Broadband Aluminum Surface Plasmon Nano-hole Arrays
By Matthew George · App and Tech Notes · 21/03/14
2D aluminum plasmonic nano-hole arrays were fabricated and characterized with potential applications in surface plasmon resonance (SPR) sensing, surface-enhanced Raman scattering (SERS), and surface-enhanced fluorescence spectroscopy (SEFS). Potential markets include micro-arrays for bio-related assays and SERS substrates for trace level chemical detection.
Periodic micro- and nano-structures are slowly gaining traction in diverse areas such as bio-sensing, surface enhanced Raman spectroscopy (SERS), solar cell concentration and antireflection strategies, solid state lighting, as well as in integrated micro-optics, lasers, optical filters, cloaking structures, and even in electrochemical devices. Unfortunately, obtaining a reliable, cost effective, yet flexible manufacturing source for such structures has often been a challenge. Moxtek has addressed some of these challenges by leveraging existing capabilities in wafer-scale patterning of sub-wavelength nanowire grid polarizers into the fabrication of two-dimensionally periodic aluminum plasmonic nano-hole and nano-post arrays, as depicted in Figure 1. Aluminum has broadband surface plasmonic activity spanning from the vacuum ultraviolet into the infrared and is a better plasmonic material than gold or silver for applications in the blue and ultraviolet wavelengths.1 The thin passivating oxide layer of aluminum ensures minimal performance variation under most ambient conditions and Aluminum’s triple valence state provides for a high free electron density, which extends aluminum’s excellent optical properties into the vacuum UV and reduces the skin depth, allowing for thinner films and smaller aspect ratio nanostructures.2
650nm pitch 2D nano-hole array samples were fabricated on display grade glass using wafer-scale deposition, lithography, and etching techniques commonly used in semiconductor fabrication. Transmittance and reflectance measurements were performed using an Agilent CARY 5000 spectrophotometer. Rotation of the samples with respect to a fixed pre-analyzer allowed for measurements to be taken with the polarization parallel to the various crystallographic directions of the 2D nano-hole arrays. The pre-analyzers consisted of a stack of three Moxtek UVT240 aluminum nanowire grid polarizers (100nm pitch) on fused silica. An M-2000 variable angle spectroscopic ellipsometer (VASE) was used to characterize the optical properties of solid aluminum films (before nano-patterning) and the display grade glass substrates.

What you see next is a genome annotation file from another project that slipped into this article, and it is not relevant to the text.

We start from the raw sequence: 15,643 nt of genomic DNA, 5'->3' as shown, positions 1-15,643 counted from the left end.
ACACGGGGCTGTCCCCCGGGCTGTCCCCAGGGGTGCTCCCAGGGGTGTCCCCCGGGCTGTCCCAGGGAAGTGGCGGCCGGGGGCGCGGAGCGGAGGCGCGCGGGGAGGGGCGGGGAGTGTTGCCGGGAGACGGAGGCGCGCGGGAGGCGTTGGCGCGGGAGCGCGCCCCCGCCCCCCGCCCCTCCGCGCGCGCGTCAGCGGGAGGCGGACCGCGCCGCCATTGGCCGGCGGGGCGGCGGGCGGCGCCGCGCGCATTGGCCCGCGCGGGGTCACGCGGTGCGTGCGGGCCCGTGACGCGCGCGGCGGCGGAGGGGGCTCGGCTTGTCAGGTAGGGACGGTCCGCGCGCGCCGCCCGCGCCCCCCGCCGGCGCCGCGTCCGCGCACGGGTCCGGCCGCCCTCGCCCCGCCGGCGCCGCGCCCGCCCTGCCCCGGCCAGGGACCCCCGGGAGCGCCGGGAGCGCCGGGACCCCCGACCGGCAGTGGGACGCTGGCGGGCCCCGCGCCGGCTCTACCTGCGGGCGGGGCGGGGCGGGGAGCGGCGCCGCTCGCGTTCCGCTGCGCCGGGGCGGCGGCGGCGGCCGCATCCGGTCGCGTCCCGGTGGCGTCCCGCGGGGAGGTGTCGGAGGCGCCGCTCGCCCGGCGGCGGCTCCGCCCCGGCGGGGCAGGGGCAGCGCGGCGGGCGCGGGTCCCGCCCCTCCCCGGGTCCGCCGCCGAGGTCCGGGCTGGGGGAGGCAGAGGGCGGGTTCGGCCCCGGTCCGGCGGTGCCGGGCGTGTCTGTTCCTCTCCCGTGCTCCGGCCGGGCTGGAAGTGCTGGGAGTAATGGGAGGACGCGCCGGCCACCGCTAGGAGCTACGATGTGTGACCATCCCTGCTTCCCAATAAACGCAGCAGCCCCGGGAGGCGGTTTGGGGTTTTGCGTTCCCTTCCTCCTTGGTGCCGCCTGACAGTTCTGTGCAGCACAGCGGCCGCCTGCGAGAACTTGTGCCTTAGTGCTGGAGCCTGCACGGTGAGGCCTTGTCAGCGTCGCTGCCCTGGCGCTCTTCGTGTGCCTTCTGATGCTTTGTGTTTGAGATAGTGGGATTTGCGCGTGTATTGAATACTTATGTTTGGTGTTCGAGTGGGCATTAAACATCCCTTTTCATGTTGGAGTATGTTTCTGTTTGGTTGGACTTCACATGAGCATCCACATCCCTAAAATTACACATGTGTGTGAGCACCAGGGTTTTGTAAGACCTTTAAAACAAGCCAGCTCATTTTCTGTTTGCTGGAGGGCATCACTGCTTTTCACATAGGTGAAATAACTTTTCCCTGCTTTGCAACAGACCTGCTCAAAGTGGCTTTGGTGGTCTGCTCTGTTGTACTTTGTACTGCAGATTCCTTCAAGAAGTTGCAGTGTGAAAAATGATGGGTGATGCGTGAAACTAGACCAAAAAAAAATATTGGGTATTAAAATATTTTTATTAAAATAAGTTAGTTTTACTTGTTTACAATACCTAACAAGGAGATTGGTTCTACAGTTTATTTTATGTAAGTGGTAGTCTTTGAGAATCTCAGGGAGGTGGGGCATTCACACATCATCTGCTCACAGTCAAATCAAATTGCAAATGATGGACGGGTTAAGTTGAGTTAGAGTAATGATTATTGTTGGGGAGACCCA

The aluminum nano-hole arrays showed extraordinary optical transmission from the Deep UV through the near-IR with complex spectral features near the predicted resonance wavelengths for surface grating modes (Wood’s anomalies) and SPP Bloch modes. The resonance locations for the various Wood’s anomalies were calculated by using equation 1 below, where the normal incidence 2D grating equation is solved for mode order (m, n) with the diffracted order propagating parallel to the metal surface, where ns is the index of refraction of the surrounding medium (air superstrate or glass substrate in this case), and ax and ay are the lattice periodicities in x- and y-directions (both equal to 655nm). The Bloch mode locations were calculated using formula 2, the approximate condition for resonant excitation of bound modes for TM polarization, where eAl is the aluminum permittivity.3
Moxtek has leveraged expertise in patterning aluminum nanowires to fabricate 2D nano-hole arrays with potential applications in surface plasmon resonance (SPR) sensing, surface-enhanced Raman scattering (SERS), and surface-enhanced fluorescence spectroscopy (SEFS). The beneficial optical properties of Aluminum should allow for tuning of geometric array parameters to target applications ranging from the vacuum UV through the near-IR, with optimal performance in the ultraviolet regime.References
- P.R. West et Al., Searching for Better Plasmonic Materials, Laser & Photonics Reviews, 2010, 4, pp. 795-808.
- M.W. Knight et Al., Aluminum Plasmonic Nanoantennas, Nano Letters, 2012, 12, pp. 6000-6004.
- M.E. Stewart et Al., Nanostructured Plasmonic Sensors, Chem. Rev., 2008, 108, pp. 494-521.